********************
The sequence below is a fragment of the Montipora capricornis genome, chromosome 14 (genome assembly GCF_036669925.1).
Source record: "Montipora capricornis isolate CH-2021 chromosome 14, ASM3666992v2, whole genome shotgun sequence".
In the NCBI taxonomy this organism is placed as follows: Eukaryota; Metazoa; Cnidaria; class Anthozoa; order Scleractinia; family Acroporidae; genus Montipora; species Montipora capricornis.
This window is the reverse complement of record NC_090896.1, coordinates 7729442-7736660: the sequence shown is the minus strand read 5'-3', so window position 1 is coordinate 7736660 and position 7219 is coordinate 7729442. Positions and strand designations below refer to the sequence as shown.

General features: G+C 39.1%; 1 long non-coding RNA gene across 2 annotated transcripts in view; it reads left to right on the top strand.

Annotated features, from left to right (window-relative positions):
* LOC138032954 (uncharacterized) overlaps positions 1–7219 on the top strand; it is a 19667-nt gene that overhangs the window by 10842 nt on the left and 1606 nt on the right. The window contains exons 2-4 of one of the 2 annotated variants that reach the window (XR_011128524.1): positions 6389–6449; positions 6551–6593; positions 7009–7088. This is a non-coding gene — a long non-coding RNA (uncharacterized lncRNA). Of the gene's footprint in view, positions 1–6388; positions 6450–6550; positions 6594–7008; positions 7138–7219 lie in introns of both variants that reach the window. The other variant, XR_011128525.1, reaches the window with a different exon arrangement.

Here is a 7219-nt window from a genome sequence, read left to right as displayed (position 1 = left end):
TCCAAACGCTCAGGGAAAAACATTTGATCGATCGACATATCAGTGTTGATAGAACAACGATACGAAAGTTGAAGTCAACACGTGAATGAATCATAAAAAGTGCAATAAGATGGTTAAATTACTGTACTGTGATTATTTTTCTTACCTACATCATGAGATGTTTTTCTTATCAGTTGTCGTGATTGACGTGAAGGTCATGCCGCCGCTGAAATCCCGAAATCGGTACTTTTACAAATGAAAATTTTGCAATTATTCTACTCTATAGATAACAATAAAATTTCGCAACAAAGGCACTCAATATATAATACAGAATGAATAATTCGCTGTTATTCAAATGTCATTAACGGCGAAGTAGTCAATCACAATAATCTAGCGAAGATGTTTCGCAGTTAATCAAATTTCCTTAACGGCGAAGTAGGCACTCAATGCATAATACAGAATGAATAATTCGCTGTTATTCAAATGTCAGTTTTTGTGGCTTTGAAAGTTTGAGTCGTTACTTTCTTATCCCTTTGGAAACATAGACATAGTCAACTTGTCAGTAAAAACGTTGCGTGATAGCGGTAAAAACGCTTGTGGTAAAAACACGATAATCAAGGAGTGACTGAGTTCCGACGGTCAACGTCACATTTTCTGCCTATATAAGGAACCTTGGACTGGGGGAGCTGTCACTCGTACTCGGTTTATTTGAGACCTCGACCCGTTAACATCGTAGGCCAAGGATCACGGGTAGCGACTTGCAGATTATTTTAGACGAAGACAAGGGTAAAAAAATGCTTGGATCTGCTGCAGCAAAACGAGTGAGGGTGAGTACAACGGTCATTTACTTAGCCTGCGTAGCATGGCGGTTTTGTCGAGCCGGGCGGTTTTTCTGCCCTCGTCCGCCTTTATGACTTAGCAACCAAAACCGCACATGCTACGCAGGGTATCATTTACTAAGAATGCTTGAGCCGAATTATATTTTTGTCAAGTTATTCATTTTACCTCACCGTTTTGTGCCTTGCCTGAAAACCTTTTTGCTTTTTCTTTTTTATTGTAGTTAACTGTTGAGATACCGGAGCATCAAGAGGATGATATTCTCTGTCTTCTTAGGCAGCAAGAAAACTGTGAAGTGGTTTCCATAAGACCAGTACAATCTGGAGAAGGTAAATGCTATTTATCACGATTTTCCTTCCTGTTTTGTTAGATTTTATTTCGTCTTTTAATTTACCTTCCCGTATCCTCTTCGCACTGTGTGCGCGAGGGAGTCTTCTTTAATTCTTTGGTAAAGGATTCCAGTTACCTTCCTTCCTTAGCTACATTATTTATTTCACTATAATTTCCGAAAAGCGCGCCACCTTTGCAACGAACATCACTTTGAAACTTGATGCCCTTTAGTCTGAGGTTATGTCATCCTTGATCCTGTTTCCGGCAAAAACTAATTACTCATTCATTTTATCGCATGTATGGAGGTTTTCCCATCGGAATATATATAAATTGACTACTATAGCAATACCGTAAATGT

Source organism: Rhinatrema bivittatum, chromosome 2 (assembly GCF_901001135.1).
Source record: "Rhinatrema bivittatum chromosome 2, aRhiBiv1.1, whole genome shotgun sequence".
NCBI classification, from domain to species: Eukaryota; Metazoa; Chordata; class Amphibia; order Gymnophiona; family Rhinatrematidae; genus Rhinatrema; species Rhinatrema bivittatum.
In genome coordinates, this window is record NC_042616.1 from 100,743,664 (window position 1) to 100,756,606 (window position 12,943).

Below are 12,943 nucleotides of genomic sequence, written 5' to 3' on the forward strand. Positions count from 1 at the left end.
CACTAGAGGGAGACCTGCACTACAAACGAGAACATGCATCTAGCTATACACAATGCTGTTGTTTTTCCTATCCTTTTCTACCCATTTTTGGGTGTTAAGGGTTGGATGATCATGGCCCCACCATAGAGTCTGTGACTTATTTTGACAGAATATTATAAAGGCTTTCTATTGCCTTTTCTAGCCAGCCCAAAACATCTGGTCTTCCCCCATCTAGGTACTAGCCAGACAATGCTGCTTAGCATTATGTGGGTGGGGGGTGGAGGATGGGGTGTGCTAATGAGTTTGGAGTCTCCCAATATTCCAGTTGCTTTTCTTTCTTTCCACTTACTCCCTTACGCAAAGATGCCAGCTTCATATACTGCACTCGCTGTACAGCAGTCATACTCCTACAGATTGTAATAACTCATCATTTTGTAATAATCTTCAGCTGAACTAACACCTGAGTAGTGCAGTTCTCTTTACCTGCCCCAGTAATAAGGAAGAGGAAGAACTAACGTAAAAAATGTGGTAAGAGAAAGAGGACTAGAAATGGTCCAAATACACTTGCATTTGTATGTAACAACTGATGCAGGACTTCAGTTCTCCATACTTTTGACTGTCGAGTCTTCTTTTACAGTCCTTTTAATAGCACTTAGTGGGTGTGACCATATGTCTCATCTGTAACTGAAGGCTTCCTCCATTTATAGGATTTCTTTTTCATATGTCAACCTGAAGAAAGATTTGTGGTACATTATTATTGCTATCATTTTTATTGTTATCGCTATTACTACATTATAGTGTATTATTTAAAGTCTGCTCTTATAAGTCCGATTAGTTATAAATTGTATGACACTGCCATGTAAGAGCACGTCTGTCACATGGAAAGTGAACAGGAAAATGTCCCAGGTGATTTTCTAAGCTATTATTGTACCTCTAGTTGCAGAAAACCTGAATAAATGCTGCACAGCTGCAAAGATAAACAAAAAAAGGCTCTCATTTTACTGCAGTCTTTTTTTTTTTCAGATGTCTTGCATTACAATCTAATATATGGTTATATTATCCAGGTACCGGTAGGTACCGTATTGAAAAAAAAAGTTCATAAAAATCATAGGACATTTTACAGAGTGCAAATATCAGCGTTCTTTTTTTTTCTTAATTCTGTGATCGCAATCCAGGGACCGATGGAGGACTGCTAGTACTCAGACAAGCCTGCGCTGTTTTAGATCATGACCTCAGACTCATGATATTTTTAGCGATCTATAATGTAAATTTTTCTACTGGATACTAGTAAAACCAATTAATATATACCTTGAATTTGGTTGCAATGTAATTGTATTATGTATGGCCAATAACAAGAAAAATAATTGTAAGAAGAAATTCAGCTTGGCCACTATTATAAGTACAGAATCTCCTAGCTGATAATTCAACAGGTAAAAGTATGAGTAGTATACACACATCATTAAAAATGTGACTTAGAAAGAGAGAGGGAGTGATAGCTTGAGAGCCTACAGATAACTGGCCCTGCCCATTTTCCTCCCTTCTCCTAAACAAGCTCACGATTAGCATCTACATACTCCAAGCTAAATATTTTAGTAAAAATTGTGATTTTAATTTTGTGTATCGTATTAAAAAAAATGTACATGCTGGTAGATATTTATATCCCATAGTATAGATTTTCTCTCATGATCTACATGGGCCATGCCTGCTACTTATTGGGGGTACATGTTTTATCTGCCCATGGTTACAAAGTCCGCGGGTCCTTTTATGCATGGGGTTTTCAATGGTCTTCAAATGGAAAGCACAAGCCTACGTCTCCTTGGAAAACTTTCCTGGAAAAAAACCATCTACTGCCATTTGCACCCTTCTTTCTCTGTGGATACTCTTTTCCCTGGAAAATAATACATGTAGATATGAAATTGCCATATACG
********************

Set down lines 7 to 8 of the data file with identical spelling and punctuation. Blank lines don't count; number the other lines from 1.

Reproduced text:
* LOC138032954 (uncharacterized) overlaps positions 1–7219 on the top strand; it is a 19667-nt gene that overhangs the window by 10842 nt on the left and 1606 nt on the right. The window contains exons 2-4 of one of the 2 annotated variants that reach the window (XR_011128524.1): positions 6389–6449; positions 6551–6593; positions 7009–7088. This is a non-coding gene — a long non-coding RNA (uncharacterized lncRNA). Of the gene's footprint in view, positions 1–6388; positions 6450–6550; positions 6594–7008; positions 7138–7219 lie in introns of both variants that reach the window. The other variant, XR_011128525.1, reaches the window with a different exon arrangement.

Here is a 7219-nt window from a genome sequence, read left to right as displayed (position 1 = left end):